From being one of the first ever students at CSMS to securing a placement year with a multinational pharmaceutical company, Jodie Grace-Smith tells us how her time at CSMS felt like ‘fate’ as it helped her realise her passion to go into chemical engineering and gave her the key experiences to get her there.

Hi Jodie! You were in the first ever cohort of CSMS students – tell us about your experience.

Yes I was! I studied Biology, Chemistry, Maths, EPQ and two Further Maths modules, Mechanics I and Mechanics II. I found that being with peers who were all hardworking and ambitious, had the same interests in STEM, and were all aiming to go to top universities really motivated me personally. A-Levels are challenging, and you need that help from people around you – you’re all in it together. Equally, the teachers were really interested in me, my success and my ambitions which supported and helped me.

I’m not sure I’d be in the same position I’m in now if I hadn’t have gone to CSMS; all the different extra-curricular opportunities, networking with academics and being in that environment really helped me to thrive.

You’re currently a fourth year Chemical Engineering student at the University of Bath. How are you finding it?

I’m really enjoying the course – it’s challenging and intensive, but I couldn’t imagine myself doing anything else. I went through a lot of shifting decisions when I was doing my 
A-Levels where I couldn’t decide out of all the STEM routes, but CSMS helped me choose. They had lots of lecture series where lecturers would come in to talk to us, and eventually I found chemical engineering. It was perfect for me because it brings all the sciences together and it’s about applying maths to solve problems, rather than just the theory.

If you have a STEM degree, you can go into practically any industry because you’ve got an amazing skillset. I’m in the pharmaceutical sector, but with chemical engineering you can go into consumer goods, food & drink, oil and gas, energy, cosmetics – it’s all about making things. You can say I’ve physically had an impact on that, and it’s solved a problem for someone. Chemical engineering has had a bad rep in the past because it was mainly associated with oil and gas, but now it’s more a space of solving sustainability issues and how we can make things in a much better way.

One of the teachers at CSMS actually convinced me to do the extra A-Level Further Maths Mechanics modules as they said they would be useful if I ever wanted to go into engineering, and at that point, engineering wasn’t even on my radar. A lot of engineering requires Physics qualifications but here I am doing engineering – and it’s all because CSMS supported me to do those extra modules.

As part of your degree, you’re on an Industrial Placement at GlaxoSmithKline (GSK) within Bioprocess Science. How did this opportunity come about and what kind of projects have you been working on?

It’s quite common with STEM degrees to spend a year doing a work placement, as you get to take your theory and apply it in practice. My degree is an integrated master’s so it’s a five-year degree overall that includes a year’s placement. GSK is a large, global pharmaceutical company that makes lots of different medicines and vaccines. In bioprocess science, I develop processes for making things like vaccines by working with enzymes, antibodies, and small molecules, and I use the engineering skills I’ve got to develop processes – i.e., I optimise and solve problems with my design to make it better in terms of energy usage, practicality, cost, functionality and so on. The main project I’ve been working on is developing a process for the extraction of cell culture for a GSK product so we hopefully we can manufacture it more sustainably.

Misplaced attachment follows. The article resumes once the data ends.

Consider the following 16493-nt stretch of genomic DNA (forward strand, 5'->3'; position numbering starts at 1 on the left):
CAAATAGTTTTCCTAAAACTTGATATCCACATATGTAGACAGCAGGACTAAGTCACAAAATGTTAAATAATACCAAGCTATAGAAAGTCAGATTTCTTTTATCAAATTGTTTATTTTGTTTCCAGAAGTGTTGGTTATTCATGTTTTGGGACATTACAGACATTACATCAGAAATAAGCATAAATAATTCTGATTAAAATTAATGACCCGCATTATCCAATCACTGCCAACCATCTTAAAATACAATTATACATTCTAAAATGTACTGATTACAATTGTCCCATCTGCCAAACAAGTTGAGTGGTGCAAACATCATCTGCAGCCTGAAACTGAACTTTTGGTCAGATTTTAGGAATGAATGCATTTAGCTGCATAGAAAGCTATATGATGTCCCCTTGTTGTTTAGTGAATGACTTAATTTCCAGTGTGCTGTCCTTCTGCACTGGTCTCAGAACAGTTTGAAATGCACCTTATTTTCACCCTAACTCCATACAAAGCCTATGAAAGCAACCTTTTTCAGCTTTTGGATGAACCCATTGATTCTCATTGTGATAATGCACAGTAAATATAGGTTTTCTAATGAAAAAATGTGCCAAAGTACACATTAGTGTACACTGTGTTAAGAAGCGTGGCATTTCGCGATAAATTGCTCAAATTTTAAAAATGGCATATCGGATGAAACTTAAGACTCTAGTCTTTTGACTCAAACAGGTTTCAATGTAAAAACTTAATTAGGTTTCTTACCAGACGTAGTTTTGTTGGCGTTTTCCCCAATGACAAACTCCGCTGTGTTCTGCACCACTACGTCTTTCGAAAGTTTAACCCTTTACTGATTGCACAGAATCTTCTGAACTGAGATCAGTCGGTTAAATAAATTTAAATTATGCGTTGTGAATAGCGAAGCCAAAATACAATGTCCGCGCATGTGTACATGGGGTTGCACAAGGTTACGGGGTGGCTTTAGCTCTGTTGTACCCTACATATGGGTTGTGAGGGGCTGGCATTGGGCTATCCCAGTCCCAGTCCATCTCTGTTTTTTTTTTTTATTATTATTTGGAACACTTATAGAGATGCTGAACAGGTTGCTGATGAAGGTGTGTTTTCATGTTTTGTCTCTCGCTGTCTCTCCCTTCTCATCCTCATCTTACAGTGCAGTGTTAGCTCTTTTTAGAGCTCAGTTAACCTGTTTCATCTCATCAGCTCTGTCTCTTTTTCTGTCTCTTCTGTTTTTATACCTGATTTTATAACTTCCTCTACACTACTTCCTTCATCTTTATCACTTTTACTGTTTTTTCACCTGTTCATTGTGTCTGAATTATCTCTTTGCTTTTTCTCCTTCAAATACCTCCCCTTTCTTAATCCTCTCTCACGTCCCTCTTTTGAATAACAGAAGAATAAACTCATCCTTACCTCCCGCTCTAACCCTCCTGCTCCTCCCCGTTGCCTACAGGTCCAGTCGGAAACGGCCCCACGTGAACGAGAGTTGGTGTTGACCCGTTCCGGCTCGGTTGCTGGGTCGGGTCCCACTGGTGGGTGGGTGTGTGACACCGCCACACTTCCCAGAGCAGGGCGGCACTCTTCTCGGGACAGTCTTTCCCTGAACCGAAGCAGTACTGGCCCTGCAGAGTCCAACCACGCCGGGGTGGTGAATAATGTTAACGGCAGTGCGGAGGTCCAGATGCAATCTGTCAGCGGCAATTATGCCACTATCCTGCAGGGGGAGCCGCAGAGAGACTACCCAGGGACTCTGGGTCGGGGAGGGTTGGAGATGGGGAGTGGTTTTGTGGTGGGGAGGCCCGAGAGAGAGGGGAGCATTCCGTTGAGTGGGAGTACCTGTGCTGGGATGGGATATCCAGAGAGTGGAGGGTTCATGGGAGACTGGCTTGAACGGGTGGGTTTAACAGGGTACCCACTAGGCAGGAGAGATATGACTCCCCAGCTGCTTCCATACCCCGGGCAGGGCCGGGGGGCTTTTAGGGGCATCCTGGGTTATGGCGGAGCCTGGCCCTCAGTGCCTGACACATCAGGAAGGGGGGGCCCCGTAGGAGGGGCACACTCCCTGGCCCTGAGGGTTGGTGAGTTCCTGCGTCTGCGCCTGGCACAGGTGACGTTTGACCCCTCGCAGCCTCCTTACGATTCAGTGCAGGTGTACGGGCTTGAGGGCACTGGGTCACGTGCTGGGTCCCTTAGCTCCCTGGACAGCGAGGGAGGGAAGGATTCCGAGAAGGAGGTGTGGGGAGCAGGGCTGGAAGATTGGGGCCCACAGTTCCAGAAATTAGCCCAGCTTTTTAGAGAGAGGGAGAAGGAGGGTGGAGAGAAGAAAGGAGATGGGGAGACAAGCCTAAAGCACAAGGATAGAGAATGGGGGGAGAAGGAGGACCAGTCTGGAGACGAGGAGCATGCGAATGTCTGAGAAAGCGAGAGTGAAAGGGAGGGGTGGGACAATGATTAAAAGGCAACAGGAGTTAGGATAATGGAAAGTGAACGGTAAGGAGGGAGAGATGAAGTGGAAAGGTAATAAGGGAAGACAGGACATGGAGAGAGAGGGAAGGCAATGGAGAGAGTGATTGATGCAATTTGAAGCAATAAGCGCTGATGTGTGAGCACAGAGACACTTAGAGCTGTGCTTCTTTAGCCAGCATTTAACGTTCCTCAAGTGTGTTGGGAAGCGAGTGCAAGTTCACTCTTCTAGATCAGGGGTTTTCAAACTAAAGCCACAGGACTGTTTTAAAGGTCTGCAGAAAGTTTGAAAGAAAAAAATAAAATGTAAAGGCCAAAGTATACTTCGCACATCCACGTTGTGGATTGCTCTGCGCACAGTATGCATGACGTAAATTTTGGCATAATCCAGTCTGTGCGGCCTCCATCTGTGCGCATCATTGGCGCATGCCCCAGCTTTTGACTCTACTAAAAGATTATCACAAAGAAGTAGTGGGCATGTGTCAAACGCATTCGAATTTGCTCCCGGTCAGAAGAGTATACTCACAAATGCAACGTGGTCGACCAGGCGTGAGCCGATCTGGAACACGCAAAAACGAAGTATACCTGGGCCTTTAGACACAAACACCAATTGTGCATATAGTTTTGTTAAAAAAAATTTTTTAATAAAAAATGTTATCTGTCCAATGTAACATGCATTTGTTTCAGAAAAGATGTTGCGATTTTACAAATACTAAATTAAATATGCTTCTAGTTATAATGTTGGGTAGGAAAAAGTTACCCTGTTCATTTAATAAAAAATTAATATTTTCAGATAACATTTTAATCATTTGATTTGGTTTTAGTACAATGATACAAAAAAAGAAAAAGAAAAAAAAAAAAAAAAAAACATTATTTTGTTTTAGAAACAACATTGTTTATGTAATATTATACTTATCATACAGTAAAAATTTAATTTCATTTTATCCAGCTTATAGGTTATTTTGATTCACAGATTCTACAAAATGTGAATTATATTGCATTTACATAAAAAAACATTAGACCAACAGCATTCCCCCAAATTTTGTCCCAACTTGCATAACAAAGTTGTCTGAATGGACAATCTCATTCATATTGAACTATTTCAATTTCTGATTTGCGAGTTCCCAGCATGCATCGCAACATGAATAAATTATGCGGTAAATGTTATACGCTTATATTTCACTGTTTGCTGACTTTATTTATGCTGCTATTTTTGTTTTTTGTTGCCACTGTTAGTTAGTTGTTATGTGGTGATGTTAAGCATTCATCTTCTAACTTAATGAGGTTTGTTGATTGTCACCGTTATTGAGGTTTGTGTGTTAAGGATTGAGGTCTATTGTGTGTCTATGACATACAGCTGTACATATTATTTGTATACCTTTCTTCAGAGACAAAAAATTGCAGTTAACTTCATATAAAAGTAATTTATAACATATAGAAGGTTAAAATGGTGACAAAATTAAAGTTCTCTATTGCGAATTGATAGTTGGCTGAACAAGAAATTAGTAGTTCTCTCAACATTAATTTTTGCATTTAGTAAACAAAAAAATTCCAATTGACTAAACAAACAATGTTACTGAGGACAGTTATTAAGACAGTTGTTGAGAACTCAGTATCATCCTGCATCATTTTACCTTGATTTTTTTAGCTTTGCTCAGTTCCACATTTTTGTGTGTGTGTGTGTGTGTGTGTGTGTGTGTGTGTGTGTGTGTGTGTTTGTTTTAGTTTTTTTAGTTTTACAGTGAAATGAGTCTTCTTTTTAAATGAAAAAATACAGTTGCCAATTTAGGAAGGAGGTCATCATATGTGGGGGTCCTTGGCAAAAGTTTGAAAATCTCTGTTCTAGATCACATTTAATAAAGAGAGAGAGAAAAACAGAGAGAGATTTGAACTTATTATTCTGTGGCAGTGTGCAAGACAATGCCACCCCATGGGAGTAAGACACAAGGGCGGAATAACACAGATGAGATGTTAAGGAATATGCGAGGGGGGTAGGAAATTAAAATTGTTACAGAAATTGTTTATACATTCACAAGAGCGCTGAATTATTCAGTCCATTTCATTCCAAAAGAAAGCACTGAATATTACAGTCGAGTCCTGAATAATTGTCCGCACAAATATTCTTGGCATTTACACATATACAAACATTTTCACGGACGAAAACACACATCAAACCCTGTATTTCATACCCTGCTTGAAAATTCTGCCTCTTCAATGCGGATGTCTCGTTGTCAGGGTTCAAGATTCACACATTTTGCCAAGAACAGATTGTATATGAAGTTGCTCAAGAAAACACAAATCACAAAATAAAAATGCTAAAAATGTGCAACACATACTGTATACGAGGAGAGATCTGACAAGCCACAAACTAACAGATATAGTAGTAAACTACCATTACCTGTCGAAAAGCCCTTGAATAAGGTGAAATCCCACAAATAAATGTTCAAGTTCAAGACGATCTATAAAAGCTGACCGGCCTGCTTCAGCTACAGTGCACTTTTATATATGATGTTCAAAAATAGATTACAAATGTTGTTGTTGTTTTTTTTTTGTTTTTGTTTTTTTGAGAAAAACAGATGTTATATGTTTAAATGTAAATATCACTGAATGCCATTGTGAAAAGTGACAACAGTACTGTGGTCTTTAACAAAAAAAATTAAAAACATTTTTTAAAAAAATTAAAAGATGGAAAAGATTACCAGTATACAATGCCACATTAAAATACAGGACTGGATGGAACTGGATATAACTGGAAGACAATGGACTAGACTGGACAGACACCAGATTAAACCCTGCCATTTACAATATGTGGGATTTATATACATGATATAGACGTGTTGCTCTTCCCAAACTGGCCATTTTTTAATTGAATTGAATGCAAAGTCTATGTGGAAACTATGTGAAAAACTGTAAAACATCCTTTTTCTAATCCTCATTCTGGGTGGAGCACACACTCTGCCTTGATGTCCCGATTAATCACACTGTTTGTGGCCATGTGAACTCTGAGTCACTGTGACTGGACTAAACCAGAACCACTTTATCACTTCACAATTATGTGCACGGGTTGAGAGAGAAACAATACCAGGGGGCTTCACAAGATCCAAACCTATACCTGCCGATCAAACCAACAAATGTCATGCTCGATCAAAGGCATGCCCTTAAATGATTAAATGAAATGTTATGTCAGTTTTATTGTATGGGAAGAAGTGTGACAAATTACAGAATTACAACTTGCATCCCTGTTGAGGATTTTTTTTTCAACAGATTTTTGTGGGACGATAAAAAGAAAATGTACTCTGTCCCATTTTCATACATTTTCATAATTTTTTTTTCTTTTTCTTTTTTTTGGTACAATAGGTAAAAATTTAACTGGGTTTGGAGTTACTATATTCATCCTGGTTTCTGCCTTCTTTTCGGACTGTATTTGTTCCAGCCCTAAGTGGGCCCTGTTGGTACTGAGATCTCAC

Although you’re supported by your university to obtain a placement, you’re not guaranteed one and so it’s like applying for a job; you have to send out applications and go for interviews. When you get to that point, the majority of people have only been to school and just started university, so you don’t have much experience – that’s where everything I did at CSMS really came in useful. Throughout my applications I could say I’d been to Singapore to do a research project and that I’d completed a Nuffield placement; I had all these amazing experiences from CSMS to put on my CV and talk about during interviews. If I hadn’t had that, I honestly don’t know if I’d have had much to say! Anyone can get good grades, but that’s the stuff that really made me stand out.

My Nuffield placement was a six-week project with FiberLean Technologies which makes microfibrillated cellulose in the paper industry. CSMS made me aware of the opportunity and said I should go for it – otherwise I would never have known that it existed! I had support with my application from CSMS and ended up on a summer placement in a lab in Cornwall. That was my first real STEM job experience and I think it really set me up for my current placement as this is also lab-based.

You mentioned you went on an international trip to Singapore! What other opportunities were made available to you at CSMS?

Singapore was a biodiversity research collaboration project. I spent a week at the National Junior College (NJC) School with the students in Singapore doing a project on habitat fragmentation and the effect on butterfly species. It was quite intensive but it’s great experience to produce something really quickly – we had a full research paper, data and a presentation at the end of it. The experience of working with the Singaporean students was great to learn from because they have a different culture and they work differently. We also then had a week where the Singaporean students came over to the UK to stay with us! When we were hosting the students, the project was to investigate the effect of sand particle size on a species of plant on Cornish beaches, which was a host plant to an endangered butterfly. We did data collection out in the field and got to work with an Dr Adrian Spalding, a famous Cornish entomologist from the University of Exeter who supported the project as a subject matter expert.